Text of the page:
Earth’s magnetic poles could flip more frequently than we previously thought

Half a billion years ago, when trilobites ruled and dry land was a barren wasteland, Earth was having a terrible time making a decision. North and south had switched places nearly 80 times in just a few million years, making it one of the most geomagnetically turbulent moments in history.

Geologists from the Russian Academy of Science and the Institut de Physique du Globe de Paris in France measured the orientations of tiny magnetised particles in rock samples from northeastern Siberia.

The source was a set of crumbling cliffs overlooking the Khorbusuonka River – a legacy of a time 500 million years ago when the region’s landscape was covered in water.

As tiny particles of magnetite and hematite drifted in the waters, they aligned with the planet’s magnetic field. Once locked in place among the sediment, they became a permanent record of the compass points at that time.

Of particular interest to the team were the layers of grit that corresponded with a stage of the Cambrian called the Drumian. Based on the results of their previous study, the researchers estimated around half a dozen polarity reversals took place every million years or so during this particular stage of history.

But the data wasn’t as comprehensive as they’d liked, so in 2016 they returned for another look. From 437 new samples, the geologists identified a total of 78 shifts in polarity over a 3 million year period.

This suggests an astonishing maximum frequency of 26 reversals per million years. Even if they’re being conservative with their sums and only counting consecutive samples showing polarity swaps, the rate is still around 15 reversals.

For some reason, this intense period of magnetic musical chairs dropped off in the later part of the Cambrian to just 1.5 flips per million years.

Such a stark difference in frequency suggests that whatever is causing these reversals deep inside our planet’s churning guts, it’s not a subtle process. In fact, two very different modes in Earth’s field-generating dynamo could be at work.

We’ve understood for some time that the flip-flopping of Earth’s magnetic field has varied in frequency. Over the past 20 million years, for example, the poles have switched places roughly every few hundred thousand years or so. The last big swap was about 780,000 years ago.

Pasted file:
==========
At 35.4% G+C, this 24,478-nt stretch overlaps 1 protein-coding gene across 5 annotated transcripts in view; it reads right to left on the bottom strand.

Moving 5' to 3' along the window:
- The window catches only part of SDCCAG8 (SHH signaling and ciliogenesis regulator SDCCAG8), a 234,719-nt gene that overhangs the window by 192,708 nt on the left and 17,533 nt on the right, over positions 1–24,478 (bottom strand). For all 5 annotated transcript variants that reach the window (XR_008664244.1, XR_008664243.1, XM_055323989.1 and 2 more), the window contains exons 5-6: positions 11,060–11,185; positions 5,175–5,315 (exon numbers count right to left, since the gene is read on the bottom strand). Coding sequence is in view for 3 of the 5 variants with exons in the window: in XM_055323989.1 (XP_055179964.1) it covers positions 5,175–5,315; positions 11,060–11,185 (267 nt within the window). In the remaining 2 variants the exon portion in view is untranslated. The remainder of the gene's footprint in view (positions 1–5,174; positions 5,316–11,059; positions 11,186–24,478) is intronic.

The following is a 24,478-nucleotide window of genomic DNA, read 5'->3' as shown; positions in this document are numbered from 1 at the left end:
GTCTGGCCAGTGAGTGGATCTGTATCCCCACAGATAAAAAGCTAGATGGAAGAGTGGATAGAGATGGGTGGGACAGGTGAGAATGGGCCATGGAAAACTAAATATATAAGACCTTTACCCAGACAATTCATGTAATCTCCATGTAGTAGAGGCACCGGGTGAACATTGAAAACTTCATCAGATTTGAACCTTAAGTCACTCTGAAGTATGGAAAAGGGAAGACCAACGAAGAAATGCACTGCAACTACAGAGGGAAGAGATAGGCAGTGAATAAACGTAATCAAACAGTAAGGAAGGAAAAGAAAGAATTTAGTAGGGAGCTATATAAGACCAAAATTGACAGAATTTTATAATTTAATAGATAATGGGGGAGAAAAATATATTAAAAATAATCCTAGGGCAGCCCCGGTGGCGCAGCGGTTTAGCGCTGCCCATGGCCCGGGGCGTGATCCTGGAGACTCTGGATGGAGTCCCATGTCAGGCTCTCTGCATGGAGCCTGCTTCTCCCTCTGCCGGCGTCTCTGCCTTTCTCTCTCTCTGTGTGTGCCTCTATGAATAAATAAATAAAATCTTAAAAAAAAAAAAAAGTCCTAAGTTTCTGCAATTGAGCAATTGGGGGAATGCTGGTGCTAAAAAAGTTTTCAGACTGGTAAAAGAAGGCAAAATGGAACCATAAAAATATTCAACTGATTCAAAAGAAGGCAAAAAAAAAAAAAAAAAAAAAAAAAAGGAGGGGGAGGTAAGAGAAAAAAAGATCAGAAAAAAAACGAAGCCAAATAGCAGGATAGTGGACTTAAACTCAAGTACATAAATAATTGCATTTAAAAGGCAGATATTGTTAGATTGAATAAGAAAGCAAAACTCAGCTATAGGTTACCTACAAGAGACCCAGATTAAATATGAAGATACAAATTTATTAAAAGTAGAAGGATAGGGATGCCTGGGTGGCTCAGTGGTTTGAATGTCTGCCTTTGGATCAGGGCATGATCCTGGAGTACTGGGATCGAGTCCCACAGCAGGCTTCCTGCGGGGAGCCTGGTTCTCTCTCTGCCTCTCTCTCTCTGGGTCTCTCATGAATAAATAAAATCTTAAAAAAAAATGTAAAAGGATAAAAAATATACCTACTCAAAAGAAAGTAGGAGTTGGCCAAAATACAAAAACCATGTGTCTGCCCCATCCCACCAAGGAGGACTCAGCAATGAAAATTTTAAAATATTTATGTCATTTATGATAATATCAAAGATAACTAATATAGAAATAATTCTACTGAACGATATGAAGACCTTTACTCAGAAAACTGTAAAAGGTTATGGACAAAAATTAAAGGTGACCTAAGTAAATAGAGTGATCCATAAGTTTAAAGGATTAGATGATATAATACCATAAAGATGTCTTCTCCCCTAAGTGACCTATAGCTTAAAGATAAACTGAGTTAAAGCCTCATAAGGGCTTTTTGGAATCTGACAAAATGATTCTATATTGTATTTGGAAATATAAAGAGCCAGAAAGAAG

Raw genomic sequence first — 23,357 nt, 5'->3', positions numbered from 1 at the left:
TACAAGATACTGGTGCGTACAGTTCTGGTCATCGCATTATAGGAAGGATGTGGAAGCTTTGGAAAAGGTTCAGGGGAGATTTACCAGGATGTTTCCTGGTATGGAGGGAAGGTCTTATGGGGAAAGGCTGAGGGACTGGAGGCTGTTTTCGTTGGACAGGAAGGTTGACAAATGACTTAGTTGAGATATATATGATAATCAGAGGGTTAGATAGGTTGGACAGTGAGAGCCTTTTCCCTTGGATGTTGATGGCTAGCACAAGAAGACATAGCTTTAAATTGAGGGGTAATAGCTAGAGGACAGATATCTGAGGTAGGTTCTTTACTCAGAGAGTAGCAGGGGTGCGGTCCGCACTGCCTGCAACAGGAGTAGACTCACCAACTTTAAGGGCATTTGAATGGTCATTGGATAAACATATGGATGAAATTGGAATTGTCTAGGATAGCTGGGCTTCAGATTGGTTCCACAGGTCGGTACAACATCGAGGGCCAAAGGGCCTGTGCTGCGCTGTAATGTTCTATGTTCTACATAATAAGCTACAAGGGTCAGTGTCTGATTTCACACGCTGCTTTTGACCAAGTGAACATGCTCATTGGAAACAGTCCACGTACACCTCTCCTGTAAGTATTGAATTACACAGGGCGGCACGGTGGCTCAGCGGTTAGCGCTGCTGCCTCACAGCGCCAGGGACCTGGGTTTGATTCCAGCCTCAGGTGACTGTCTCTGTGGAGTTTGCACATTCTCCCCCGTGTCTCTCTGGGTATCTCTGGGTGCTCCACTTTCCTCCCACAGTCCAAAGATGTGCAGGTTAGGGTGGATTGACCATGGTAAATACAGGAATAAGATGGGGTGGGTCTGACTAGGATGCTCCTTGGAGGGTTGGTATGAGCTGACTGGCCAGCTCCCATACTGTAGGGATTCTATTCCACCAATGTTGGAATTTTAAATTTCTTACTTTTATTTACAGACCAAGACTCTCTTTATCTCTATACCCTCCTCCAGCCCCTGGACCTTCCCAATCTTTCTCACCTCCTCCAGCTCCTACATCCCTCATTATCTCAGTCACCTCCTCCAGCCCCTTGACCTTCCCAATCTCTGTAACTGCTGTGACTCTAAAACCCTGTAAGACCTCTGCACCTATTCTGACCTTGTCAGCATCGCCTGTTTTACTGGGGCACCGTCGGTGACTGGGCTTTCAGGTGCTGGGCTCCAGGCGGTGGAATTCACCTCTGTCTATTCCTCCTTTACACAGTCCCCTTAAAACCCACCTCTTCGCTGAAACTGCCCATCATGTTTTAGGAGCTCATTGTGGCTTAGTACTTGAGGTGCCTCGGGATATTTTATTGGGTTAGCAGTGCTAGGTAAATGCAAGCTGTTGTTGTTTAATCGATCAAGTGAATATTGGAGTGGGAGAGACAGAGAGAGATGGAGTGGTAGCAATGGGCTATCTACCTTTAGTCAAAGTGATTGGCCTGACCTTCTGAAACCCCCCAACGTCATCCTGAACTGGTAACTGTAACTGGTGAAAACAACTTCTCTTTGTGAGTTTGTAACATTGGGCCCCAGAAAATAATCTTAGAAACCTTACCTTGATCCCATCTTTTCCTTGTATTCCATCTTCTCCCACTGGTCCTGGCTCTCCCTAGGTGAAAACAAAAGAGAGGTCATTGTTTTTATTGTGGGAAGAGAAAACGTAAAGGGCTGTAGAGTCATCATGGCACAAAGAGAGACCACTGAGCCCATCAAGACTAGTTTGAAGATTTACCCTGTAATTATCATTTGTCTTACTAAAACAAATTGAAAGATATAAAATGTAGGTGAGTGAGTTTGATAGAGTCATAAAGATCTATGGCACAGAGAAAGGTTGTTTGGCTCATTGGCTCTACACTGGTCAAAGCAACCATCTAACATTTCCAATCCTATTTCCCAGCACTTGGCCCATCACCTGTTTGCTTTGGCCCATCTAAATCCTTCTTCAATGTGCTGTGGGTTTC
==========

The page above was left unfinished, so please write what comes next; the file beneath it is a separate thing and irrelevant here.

There have been blocks of tens of millions of years where not a lot of change can be detected. Referred to as superchrons, they are probably driven by a drop in the flow of heat between the core and mantle.

At the other extreme, there are earlier signs of intense flipping deep in the geological record. During the Ediacaran Period around 550 million years ago, the magnetic field went a little nuts, reversing 24 times every million years

What’s more, some researchers think these rapid swaps could have even been behind an ecological catastrophe called the Kotlinian Crisis, a major extinction event that marks the end of that geological period.

Identifying clues surrounding the frequency and periodicity of these events over vast time scales could help us not only better explain why the magnetic field can change so dramatically, it could help us to better predict future flips.

The question of whether we’re about to see a full reversal in our planet’s polarity has been a hot topic in geology circles. Something odd is definitely going on, but whether it’s an imminent reversal or just a drifting pole, it’s hard to say.

If it does change, there are also questions on whether it’s a sudden switch over centuries or a drawn-out process over millennia, and whether it will put technology or even life at risk of uncomfortably high doses of radiation.

With so many unanswered questions, and such potential risks, it’s vital we step back to see what history has to say.

This research was published in Earth and Planetary Science Letters.

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